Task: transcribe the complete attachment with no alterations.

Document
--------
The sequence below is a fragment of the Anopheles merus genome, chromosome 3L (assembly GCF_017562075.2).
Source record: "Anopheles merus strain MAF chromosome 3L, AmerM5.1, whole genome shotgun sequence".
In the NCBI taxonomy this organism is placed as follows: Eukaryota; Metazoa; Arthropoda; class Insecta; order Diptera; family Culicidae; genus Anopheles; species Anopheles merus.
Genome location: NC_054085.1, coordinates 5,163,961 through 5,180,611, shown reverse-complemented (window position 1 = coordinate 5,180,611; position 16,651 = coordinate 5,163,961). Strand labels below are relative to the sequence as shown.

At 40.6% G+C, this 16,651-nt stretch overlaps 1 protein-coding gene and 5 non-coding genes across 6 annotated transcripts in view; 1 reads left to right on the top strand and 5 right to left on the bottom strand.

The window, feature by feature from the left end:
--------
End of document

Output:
The sequence below is a fragment of the Anopheles merus genome, chromosome 3L (assembly GCF_017562075.2).
Source record: "Anopheles merus strain MAF chromosome 3L, AmerM5.1, whole genome shotgun sequence".
In the NCBI taxonomy this organism is placed as follows: Eukaryota; Metazoa; Arthropoda; class Insecta; order Diptera; family Culicidae; genus Anopheles; species Anopheles merus.
Genome location: NC_054085.1, coordinates 5,163,961 through 5,180,611, shown reverse-complemented (window position 1 = coordinate 5,180,611; position 16,651 = coordinate 5,163,961). Strand labels below are relative to the sequence as shown.

At 40.6% G+C, this 16,651-nt stretch overlaps 1 protein-coding gene and 5 non-coding genes across 6 annotated transcripts in view; 1 reads left to right on the top strand and 5 right to left on the bottom strand.

The window, feature by feature from the left end: